The spatial ecology of a coral reef sponge, aplysina fistularis
Rickborn, Alissa Jean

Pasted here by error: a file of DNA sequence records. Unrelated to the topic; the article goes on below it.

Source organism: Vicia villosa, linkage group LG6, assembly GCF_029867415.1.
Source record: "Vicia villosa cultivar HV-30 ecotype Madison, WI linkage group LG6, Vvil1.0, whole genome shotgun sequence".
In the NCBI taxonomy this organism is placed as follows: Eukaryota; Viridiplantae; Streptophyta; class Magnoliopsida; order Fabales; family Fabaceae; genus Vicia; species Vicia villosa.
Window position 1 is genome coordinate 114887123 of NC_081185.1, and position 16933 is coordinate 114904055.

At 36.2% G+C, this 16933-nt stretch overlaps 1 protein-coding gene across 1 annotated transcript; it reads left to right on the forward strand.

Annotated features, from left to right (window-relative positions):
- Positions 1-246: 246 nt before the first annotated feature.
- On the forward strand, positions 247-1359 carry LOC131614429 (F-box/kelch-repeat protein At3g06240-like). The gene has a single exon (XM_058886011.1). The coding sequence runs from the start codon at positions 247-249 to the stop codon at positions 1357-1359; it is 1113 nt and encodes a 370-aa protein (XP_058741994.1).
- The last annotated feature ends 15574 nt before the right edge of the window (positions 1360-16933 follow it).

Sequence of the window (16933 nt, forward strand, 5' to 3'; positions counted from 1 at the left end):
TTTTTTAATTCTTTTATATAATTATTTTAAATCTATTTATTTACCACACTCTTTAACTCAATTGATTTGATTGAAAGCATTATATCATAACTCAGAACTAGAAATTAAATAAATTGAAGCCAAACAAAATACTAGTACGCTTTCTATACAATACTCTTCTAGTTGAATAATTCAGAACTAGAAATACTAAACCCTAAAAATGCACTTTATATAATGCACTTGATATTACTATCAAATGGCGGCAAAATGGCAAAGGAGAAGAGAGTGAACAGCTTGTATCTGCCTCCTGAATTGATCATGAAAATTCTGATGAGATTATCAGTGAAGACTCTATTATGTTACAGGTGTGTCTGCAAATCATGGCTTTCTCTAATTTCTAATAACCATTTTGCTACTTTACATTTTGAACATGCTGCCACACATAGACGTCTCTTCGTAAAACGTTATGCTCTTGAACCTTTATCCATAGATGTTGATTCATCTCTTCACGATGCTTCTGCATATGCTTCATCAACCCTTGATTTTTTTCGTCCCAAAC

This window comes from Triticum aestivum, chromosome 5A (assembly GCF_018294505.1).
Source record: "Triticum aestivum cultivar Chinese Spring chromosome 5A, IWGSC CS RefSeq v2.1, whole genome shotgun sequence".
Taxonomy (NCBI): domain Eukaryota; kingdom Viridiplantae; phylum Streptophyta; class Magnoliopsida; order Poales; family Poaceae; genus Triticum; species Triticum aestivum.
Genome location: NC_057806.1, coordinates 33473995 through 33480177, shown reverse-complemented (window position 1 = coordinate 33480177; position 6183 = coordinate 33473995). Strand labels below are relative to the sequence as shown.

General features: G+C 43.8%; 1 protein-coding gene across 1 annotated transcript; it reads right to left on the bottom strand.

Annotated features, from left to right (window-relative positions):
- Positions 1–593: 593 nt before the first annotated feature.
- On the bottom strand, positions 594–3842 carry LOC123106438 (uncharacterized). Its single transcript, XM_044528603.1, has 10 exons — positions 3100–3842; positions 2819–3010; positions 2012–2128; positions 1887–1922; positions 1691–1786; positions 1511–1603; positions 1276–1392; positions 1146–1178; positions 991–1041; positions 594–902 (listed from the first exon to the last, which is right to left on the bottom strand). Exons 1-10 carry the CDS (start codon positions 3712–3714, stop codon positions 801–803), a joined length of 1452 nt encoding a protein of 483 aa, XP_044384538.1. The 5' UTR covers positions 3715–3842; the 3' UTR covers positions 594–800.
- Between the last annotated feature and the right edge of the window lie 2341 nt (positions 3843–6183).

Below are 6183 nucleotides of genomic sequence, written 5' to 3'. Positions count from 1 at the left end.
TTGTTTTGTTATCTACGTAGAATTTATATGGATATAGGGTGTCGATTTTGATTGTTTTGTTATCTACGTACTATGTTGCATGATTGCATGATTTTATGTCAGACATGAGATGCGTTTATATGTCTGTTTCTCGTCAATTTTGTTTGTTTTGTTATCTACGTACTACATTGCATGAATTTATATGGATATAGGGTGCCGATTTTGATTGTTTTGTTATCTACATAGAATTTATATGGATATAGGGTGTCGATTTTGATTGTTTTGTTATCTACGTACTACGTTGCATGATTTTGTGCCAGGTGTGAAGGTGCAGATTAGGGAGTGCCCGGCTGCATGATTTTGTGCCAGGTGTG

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Sessile communities provide an ideal opportunity to understand how population interactions are structured in space, and in turn, how this structure influences population dynamics. The yellow tube sponge, Aplysina fistularis is common on Caribbean coral reefs and is involved in four main types of ecological interactions: symbiosis, predation, disease, and competition. We used spatial and multivariate analysis to describe the population structure of A. fistularis on the Belizean barrier reef, and consequently, how the observed spatial structure influenced sponge morphology and the frequency of population interactions. We found that sponges were non-randomly distributed across the reef, with both local density and tendency towards a clustered spatial distribution increasing with depth. Sponge morphology also varied with depth; deeper sponges were larger and had fewer tubes then their shallower conspecifics. Local density and spatial autocorrelational patterns were not significant predictors of population interactions. The frequency of symbiosis, characterized by the presence of the fish Elacatinus lori, increased with depth, sponge size, and number of sponge tubes. The incidence of predation increased with depth, number of tubes, and the interaction between these two variables. The chance of disease decreased with increasing sponge size. Lastly, the frequency of spatial competition decreased with depth. These results highlight the unexpected finding that in this system, symbiosis, predation, disease, and competition, are density independent, specifically they are not predicted by local density or spatial autocorrelational patterns. Overall, this study provides an essential framework that will greatly enhance our knowledge of sponge ecology on coral reefs.